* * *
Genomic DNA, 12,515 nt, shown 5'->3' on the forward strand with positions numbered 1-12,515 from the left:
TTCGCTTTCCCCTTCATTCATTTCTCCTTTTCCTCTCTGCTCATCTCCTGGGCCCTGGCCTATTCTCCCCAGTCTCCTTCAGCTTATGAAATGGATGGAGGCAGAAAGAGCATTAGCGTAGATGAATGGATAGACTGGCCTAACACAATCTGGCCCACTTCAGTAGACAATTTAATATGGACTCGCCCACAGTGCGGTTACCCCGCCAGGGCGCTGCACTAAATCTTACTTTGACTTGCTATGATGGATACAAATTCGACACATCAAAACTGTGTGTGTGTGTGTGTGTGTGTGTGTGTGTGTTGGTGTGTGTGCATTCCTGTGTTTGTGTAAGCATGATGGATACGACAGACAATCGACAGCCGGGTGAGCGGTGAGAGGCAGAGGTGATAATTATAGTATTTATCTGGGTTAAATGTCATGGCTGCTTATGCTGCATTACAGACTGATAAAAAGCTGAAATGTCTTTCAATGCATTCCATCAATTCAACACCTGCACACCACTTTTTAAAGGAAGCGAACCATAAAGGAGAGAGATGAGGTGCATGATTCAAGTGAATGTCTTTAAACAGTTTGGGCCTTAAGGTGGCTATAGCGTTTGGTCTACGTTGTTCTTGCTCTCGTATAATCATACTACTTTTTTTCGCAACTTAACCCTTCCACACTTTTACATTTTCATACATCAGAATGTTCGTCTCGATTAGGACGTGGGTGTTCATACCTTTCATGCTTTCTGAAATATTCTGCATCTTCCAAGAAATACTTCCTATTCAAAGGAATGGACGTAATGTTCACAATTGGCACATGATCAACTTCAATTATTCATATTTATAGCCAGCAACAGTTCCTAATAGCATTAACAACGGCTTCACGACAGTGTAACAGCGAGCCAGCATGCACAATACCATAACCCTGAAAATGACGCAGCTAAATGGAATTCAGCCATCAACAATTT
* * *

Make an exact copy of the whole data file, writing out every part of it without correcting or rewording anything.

Genomic DNA, 12,515 nt, shown 5'->3' on the forward strand with positions numbered 1-12,515 from the left:
TTCGCTTTCCCCTTCATTCATTTCTCCTTTTCCTCTCTGCTCATCTCCTGGGCCCTGGCCTATTCTCCCCAGTCTCCTTCAGCTTATGAAATGGATGGAGGCAGAAAGAGCATTAGCGTAGATGAATGGATAGACTGGCCTAACACAATCTGGCCCACTTCAGTAGACAATTTAATATGGACTCGCCCACAGTGCGGTTACCCCGCCAGGGCGCTGCACTAAATCTTACTTTGACTTGCTATGATGGATACAAATTCGACACATCAAAACTGTGTGTGTGTGTGTGTGTGTGTGTGTGTGTGTTGGTGTGTGTGCATTCCTGTGTTTGTGTAAGCATGATGGATACGACAGACAATCGACAGCCGGGTGAGCGGTGAGAGGCAGAGGTGATAATTATAGTATTTATCTGGGTTAAATGTCATGGCTGCTTATGCTGCATTACAGACTGATAAAAAGCTGAAATGTCTTTCAATGCATTCCATCAATTCAACACCTGCACACCACTTTTTAAAGGAAGCGAACCATAAAGGAGAGAGATGAGGTGCATGATTCAAGTGAATGTCTTTAAACAGTTTGGGCCTTAAGGTGGCTATAGCGTTTGGTCTACGTTGTTCTTGCTCTCGTATAATCATACTACTTTTTTTCGCAACTTAACCCTTCCACACTTTTACATTTTCATACATCAGAATGTTCGTCTCGATTAGGACGTGGGTGTTCATACCTTTCATGCTTTCTGAAATATTCTGCATCTTCCAAGAAATACTTCCTATTCAAAGGAATGGACGTAATGTTCACAATTGGCACATGATCAACTTCAATTATTCATATTTATAGCCAGCAACAGTTCCTAATAGCATTAACAACGGCTTCACGACAGTGTAACAGCGAGCCAGCATGCACAATACCATAACCCTGAAAATGACGCAGCTAAATGGAATTCAGCCATCAACAATTT